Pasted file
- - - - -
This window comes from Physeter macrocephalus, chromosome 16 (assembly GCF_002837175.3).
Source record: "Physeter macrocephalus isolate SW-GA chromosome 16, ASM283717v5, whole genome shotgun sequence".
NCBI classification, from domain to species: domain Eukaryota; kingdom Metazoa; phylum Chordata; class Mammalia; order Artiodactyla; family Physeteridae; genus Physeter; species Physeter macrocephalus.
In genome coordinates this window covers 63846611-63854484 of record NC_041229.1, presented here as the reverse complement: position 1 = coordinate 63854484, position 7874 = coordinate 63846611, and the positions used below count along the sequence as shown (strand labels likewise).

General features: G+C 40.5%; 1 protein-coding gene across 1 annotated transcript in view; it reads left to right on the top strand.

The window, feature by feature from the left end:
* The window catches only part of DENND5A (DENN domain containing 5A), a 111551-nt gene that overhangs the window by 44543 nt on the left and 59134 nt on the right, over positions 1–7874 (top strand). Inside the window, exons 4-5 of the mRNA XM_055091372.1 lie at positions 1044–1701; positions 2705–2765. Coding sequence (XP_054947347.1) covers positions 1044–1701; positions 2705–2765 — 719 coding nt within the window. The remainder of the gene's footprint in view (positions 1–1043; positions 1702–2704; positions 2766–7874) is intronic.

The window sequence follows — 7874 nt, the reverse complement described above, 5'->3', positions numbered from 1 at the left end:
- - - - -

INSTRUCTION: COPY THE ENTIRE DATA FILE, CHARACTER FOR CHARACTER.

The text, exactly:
This window comes from Physeter macrocephalus, chromosome 16 (assembly GCF_002837175.3).
Source record: "Physeter macrocephalus isolate SW-GA chromosome 16, ASM283717v5, whole genome shotgun sequence".
NCBI classification, from domain to species: domain Eukaryota; kingdom Metazoa; phylum Chordata; class Mammalia; order Artiodactyla; family Physeteridae; genus Physeter; species Physeter macrocephalus.
In genome coordinates this window covers 63846611-63854484 of record NC_041229.1, presented here as the reverse complement: position 1 = coordinate 63854484, position 7874 = coordinate 63846611, and the positions used below count along the sequence as shown (strand labels likewise).

General features: G+C 40.5%; 1 protein-coding gene across 1 annotated transcript in view; it reads left to right on the top strand.

The window, feature by feature from the left end:
* The window catches only part of DENND5A (DENN domain containing 5A), a 111551-nt gene that overhangs the window by 44543 nt on the left and 59134 nt on the right, over positions 1–7874 (top strand). Inside the window, exons 4-5 of the mRNA XM_055091372.1 lie at positions 1044–1701; positions 2705–2765. Coding sequence (XP_054947347.1) covers positions 1044–1701; positions 2705–2765 — 719 coding nt within the window. The remainder of the gene's footprint in view (positions 1–1043; positions 1702–2704; positions 2766–7874) is intronic.

The window sequence follows — 7874 nt, the reverse complement described above, 5'->3', positions numbered from 1 at the left end: